Edelman is the world’s largest public relations firm with 5,000 PR professionals operating in 65 cities worldwide. For the last 15 years, the firm’s Trust Barometer has measured public trust in major institutions including business, media and government. In 2011 the firm began tracking financial services as a separate category. The 2015 State of Trust in Financial Services report was recently released and it includes some very interesting findings.
People Aren’t Banking on the Bank
The survey, which included 33,000 responses from people in 27 countries, revealed that only 52% of people trust financial services firms. This puts trust in financial services behind telecommunications, consumer health and even alcoholic beverages. Only media fared worse. Of potentially even greater concern for financial services firms, 45% of informed respondents in the US say there is not enough regulation of the financial services industry. No other industry had as many people in favor of more regulation.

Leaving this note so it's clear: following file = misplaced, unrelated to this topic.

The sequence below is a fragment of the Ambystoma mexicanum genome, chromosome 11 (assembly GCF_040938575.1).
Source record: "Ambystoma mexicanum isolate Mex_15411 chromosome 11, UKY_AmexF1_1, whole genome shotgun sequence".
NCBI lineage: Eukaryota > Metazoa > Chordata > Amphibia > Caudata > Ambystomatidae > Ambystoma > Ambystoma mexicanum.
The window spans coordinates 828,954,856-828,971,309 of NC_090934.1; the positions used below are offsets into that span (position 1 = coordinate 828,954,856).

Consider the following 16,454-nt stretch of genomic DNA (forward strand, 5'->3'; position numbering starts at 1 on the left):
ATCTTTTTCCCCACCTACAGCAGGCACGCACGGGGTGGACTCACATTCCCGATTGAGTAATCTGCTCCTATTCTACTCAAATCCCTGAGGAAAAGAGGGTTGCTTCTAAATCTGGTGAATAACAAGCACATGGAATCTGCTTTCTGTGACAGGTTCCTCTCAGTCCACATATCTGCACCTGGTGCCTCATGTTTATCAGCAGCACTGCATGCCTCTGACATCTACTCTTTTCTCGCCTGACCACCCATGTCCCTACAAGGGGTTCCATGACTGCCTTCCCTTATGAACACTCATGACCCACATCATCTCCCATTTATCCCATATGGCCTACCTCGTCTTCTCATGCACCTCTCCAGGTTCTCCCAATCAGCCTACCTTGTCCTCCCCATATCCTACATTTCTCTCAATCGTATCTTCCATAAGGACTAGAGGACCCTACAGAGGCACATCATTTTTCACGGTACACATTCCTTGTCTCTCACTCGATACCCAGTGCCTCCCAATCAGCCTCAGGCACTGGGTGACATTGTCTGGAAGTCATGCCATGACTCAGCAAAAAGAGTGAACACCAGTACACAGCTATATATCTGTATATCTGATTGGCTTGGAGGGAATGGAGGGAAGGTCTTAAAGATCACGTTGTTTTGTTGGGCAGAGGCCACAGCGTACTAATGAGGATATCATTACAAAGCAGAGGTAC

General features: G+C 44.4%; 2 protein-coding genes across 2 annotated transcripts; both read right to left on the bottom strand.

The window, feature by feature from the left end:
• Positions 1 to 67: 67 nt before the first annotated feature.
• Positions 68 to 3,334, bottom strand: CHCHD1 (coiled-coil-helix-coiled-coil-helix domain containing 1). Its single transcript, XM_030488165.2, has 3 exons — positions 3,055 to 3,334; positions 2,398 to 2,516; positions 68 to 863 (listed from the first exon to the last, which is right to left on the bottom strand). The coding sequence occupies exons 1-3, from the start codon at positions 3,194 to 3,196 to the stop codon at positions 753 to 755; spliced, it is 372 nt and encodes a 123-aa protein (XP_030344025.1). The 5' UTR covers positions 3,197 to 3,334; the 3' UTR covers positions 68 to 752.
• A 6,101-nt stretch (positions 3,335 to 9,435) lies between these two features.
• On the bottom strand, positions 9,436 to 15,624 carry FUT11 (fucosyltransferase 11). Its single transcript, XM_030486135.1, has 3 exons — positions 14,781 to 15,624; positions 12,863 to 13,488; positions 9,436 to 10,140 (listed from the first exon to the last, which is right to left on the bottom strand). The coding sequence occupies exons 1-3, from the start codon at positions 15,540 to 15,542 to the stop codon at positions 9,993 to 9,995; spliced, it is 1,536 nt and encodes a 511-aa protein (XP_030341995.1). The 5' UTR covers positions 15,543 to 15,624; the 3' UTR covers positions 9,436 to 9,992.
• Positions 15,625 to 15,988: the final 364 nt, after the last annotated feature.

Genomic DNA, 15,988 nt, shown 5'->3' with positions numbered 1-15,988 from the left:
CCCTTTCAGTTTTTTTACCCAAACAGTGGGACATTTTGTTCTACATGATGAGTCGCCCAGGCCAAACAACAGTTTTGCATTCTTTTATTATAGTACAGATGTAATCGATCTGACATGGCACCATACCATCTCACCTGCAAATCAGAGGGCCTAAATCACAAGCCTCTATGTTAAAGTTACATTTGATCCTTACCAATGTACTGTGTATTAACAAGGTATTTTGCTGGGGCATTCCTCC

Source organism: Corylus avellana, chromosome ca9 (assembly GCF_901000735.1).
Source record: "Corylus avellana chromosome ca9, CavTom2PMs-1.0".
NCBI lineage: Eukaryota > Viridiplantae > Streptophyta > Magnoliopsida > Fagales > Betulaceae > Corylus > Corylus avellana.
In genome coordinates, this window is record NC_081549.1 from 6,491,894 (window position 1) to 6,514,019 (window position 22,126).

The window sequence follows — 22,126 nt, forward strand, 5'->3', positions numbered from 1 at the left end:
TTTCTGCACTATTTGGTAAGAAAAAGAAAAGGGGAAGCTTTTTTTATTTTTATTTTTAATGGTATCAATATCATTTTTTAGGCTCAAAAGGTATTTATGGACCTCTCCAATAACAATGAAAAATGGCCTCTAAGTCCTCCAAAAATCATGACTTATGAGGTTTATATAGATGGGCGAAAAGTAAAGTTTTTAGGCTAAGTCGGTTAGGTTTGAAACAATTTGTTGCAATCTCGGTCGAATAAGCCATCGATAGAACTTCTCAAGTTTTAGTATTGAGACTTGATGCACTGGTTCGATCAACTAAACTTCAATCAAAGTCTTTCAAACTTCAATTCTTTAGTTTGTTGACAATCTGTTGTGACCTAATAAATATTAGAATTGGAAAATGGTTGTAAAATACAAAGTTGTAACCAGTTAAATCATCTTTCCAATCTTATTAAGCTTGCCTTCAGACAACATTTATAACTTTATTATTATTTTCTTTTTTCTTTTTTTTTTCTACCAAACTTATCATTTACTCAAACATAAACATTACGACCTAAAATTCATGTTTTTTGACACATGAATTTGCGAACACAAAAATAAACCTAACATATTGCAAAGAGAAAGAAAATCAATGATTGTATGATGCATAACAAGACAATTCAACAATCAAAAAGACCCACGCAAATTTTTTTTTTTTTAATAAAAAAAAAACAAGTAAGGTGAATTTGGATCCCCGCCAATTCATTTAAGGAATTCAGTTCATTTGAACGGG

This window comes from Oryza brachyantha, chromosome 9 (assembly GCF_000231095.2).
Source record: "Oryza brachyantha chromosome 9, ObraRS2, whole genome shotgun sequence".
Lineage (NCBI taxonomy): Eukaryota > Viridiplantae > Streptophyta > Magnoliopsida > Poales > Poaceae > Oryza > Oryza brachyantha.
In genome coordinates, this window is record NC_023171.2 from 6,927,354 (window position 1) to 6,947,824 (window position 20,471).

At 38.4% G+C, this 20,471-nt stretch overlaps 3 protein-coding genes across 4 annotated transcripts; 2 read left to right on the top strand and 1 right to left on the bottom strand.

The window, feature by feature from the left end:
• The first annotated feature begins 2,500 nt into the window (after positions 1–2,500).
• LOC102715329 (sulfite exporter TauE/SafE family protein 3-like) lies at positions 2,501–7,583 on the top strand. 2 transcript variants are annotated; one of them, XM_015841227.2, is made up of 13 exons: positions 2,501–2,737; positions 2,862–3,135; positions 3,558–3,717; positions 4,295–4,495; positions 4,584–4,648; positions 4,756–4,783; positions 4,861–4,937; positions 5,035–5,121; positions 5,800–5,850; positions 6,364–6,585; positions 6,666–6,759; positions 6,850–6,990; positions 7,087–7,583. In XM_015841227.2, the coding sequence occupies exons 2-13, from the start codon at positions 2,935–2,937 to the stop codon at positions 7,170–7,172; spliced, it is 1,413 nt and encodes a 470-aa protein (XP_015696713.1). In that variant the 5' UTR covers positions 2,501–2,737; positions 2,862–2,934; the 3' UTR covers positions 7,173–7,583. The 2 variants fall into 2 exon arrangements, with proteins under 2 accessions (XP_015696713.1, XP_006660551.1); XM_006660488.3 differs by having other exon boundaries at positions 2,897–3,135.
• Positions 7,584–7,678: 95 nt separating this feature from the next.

There is a Bright Spot
Interestingly, respondents reported having a high level (69%) of trust in the area of electronic and mobile payments. Financial services was, in fact, the only industry in which the public’s faith in the sector’s ability to innovate outperformed the sector as a whole. Edelman theorizes that this is largely due to the industry’s quick response to shielding customer’s from credit card fraud and larger efforts to protect customer accounts and data.
The Importance of Search
One takeaway from the survey that is relevant across industries is that the public trusts search results (59%) above all other information sources, including traditional media. In addition to being the most trusted source of information, search results are also the first source to which people turn. This underscores the critical importance of a brand’s search engine optimization and website effectiveness efforts.
Trust is essential to growth. It appears that the financial services industry still has a way to go to overcome the substantial hit taken after the Great Recession. Edelman recommends that financial services firms build on the public’s openness to innovation and willingness to partner with companies that can demonstrate they are dedicated to making people’s lives better and willing to do what it takes to operate securely. For firms that take this advice, the outlook is optimistic.